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Media: Wholesome Family Entertainment:

Did you think you were reading a right-wing rag for a minute there? Actually, “wholesome” is not such a bad word when you really think about it. It just means no unnecessary additives, nothing poisonous to destroy the illusion of happiness we all cling to in times of stress. But if you’re seeking a safe way to dwell in happier, unspoiled times, why not check out the series TCM has been running called Essentials, Jr.

Essentials, Jr. plays every Sunday (Funday) at 8 p.m. through August 31 and screens a delightful selection of films that were designed for the whole family to enjoy, something we rarely see anymore on the big screen. It’s either films aimed at tiny tots, video-game- raised boys, dating teens, or rated R. Back when the censors had more control over what could be shown, however, many of the films of days gone by really do fit the definition of “wholesome family entertainment.”

With so many channels devoted to sponsored children’s programming, and so many toys sold as tie-ins (even for the great Wall-E), finding quality storytelling in film and on TV is rare these days. But there is no reason to leave behind good films just because things have changed.

TCM says on its website, “The chosen films are ones that any cinema-literate child should know about and be able to enjoy with family and friends including grown-ups. So, parents and grandparents: mark you calendars, pop the corn and settle in for movies your kids will love as much as you do!”

The series is hosted by Abigail Breslin and Chris O’Donnell, both of whom star in the recent “wholesome” family film, Kit Kittredge: An American Girl. While that movie seems to have done poorly at the box office, there is no time like the present to take advantage of those stay-in Friday nights now that the economy has taken a nosedive. TCM has the right idea here.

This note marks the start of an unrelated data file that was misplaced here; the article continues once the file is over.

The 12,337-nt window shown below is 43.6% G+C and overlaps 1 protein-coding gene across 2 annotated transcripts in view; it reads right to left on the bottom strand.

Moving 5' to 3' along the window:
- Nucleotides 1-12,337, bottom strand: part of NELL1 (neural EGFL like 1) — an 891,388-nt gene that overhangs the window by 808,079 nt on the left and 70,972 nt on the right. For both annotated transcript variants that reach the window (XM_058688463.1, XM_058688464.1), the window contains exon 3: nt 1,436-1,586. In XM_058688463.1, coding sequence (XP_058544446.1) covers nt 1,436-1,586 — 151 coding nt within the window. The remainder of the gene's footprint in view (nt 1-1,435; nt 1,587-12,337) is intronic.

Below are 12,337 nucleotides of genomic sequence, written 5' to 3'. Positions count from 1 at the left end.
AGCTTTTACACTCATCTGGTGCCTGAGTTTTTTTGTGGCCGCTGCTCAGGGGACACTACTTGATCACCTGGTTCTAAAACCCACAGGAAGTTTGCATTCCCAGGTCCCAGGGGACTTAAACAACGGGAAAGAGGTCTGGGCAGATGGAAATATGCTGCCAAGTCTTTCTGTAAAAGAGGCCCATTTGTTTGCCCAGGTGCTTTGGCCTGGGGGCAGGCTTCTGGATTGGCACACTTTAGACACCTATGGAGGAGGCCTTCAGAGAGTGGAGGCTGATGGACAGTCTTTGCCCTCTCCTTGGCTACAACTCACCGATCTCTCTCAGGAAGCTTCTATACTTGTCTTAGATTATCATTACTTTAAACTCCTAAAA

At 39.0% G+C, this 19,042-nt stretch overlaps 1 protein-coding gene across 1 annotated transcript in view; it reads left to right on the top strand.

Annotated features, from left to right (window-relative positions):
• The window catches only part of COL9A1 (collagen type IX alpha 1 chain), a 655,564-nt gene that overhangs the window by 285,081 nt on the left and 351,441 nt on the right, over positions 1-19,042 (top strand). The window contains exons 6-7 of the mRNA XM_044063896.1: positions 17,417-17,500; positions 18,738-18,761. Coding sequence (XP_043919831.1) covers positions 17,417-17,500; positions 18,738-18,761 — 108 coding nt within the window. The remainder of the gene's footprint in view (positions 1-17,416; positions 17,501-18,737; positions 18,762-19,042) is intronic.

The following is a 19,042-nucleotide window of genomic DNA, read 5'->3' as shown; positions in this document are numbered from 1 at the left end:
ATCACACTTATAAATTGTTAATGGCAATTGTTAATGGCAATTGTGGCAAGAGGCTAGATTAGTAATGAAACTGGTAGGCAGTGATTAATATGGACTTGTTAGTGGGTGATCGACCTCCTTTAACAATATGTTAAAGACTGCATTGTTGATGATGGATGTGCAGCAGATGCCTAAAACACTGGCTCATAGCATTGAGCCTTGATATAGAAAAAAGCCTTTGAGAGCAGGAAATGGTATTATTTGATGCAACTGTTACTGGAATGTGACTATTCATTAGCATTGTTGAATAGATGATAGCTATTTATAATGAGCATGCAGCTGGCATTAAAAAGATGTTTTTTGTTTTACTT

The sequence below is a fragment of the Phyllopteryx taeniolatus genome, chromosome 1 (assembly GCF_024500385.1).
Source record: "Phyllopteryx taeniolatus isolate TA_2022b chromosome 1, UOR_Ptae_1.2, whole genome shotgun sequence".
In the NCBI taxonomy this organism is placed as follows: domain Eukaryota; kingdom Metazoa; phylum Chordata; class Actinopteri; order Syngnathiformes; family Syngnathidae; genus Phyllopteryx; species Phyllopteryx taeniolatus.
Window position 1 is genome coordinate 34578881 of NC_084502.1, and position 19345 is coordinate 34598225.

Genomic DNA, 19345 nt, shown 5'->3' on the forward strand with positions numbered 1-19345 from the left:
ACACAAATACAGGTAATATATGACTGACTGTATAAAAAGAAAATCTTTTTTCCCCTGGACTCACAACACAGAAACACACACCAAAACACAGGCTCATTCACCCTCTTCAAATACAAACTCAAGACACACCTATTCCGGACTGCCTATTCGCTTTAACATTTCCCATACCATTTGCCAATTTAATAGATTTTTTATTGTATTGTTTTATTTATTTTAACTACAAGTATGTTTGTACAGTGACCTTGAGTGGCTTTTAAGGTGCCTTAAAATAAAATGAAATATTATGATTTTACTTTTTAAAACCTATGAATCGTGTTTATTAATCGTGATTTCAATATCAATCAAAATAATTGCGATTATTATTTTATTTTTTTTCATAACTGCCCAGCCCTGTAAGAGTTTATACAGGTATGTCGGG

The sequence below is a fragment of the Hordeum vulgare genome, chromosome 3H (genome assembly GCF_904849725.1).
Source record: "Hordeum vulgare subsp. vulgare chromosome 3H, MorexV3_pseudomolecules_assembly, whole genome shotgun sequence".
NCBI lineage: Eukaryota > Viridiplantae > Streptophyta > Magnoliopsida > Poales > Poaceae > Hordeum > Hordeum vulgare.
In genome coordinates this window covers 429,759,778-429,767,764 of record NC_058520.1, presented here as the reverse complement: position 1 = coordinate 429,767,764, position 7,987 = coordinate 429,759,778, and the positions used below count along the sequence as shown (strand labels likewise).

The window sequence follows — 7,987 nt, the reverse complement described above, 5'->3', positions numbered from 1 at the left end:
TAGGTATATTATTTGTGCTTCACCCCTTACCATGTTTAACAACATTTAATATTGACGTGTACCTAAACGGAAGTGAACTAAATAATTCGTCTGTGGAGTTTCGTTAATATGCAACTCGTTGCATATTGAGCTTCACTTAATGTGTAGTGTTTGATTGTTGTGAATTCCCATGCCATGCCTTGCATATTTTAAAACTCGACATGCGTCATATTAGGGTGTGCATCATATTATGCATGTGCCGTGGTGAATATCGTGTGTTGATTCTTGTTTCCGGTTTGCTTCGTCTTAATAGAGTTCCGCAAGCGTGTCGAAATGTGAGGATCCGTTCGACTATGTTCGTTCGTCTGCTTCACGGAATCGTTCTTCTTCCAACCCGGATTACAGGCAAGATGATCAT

Check out the Essentials, Jr. schedule, which can be viewed on their website at tcm.com/2008/essentialsjr/schedule/. Next up is Meet Me in St. Louis for this Sunday, July 13. After that, it’s Sherlock, Jr./The Music Box and on the 27th, Mr. Deeds. August brings Roman Holiday (August 3), The Man Who Knew Too Much (August 10), On the Town (August 17), Yours, Mine and Ours (August 24) and Captains Courageous (August 31).

If your children find any of these films interesting enough to sit still through, you know you have a true budding cinephile on your hands. If they stop in the middle and ask you if they can watch Spongebob, well, you have some work to do.

Still, Audrey Hepburn, Jimmy Stewart, Buster Keaton, Gary Cooper, Judy Garland, Spencer Tracy – these cinematic icons have never been equalled, and what better way to educate the young ones than to show them how great they were on screen?

That is, unless of course you’ve already begun showing your children great movies as I have. My daughter has seen almost every Hitchcock movie. The Birds is her favorite. She’s 10. I know, I’m a bad mother.

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